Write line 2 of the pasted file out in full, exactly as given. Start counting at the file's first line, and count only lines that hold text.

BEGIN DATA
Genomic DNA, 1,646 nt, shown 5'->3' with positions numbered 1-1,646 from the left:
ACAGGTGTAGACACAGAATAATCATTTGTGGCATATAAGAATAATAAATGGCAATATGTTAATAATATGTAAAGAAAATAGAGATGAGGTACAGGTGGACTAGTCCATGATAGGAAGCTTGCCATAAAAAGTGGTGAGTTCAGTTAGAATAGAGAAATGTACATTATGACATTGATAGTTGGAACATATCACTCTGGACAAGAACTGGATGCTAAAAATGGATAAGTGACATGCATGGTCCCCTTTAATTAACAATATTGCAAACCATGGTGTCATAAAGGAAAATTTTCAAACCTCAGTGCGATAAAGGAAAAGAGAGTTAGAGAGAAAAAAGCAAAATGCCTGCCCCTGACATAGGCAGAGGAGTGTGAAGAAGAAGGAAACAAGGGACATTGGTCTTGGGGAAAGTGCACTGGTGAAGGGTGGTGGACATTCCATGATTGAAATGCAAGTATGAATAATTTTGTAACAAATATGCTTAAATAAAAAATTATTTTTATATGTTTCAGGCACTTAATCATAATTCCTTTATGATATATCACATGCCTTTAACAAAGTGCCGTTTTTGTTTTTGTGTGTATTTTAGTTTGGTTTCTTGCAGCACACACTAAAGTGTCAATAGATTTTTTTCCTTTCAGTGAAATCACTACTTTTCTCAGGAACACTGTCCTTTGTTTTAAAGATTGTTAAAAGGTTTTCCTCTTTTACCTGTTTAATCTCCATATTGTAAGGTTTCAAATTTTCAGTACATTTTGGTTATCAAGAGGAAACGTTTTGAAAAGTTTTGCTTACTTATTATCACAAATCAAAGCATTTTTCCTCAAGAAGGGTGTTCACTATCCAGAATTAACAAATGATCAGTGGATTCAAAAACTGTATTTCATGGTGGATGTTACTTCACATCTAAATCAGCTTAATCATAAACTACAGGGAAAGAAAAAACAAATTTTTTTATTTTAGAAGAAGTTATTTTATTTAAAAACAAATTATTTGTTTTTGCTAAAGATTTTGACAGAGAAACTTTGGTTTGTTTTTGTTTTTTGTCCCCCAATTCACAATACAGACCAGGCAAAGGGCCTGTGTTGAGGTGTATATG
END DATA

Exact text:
ACAGGTGTAGACACAGAATAATCATTTGTGGCATATAAGAATAATAAATGGCAATATGTTAATAATATGTAAAGAAAATAGAGATGAGGTACAGGTGGACTAGTCCATGATAGGAAGCTTGCCATAAAAAGTGGTGAGTTCAGTTAGAATAGAGAAATGTACATTATGACATTGATAGTTGGAACATATCACTCTGGACAAGAACTGGATGCTAAAAATGGATAAGTGACATGCATGGTCCCCTTTAATTAACAATATTGCAAACCATGGTGTCATAAAGGAAAATTTTCAAACCTCAGTGCGATAAAGGAAAAGAGAGTTAGAGAGAAAAAAGCAAAATGCCTGCCCCTGACATAGGCAGAGGAGTGTGAAGAAGAAGGAAACAAGGGACATTGGTCTTGGGGAAAGTGCACTGGTGAAGGGTGGTGGACATTCCATGATTGAAATGCAAGTATGAATAATTTTGTAACAAATATGCTTAAATAAAAAATTATTTTTATATGTTTCAGGCACTTAATCATAATTCCTTTATGATATATCACATGCCTTTAACAAAGTGCCGTTTTTGTTTTTGTGTGTATTTTAGTTTGGTTTCTTGCAGCACACACTAAAGTGTCAATAGATTTTTTTCCTTTCAGTGAAATCACTACTTTTCTCAGGAACACTGTCCTTTGTTTTAAAGATTGTTAAAAGGTTTTCCTCTTTTACCTGTTTAATCTCCATATTGTAAGGTTTCAAATTTTCAGTACATTTTGGTTATCAAGAGGAAACGTTTTGAAAAGTTTTGCTTACTTATTATCACAAATCAAAGCATTTTTCCTCAAGAAGGGTGTTCACTATCCAGAATTAACAAATGATCAGTGGATTCAAAAACTGTATTTCATGGTGGATGTTACTTCACATCTAAATCAGCTTAATCATAAACTACAGGGAAAGAAAAAACAAATTTTTTTATTTTAGAAGAAGTTATTTTATTTAAAAACAAATTATTTGTTTTTGCTAAAGATTTTGACAGAGAAACTTTGGTTTGTTTTTGTTTTTTGTCCCCCAATTCACAATACAGACCAGGCAAAGGGCCTGTGTTGAGGTGTATATG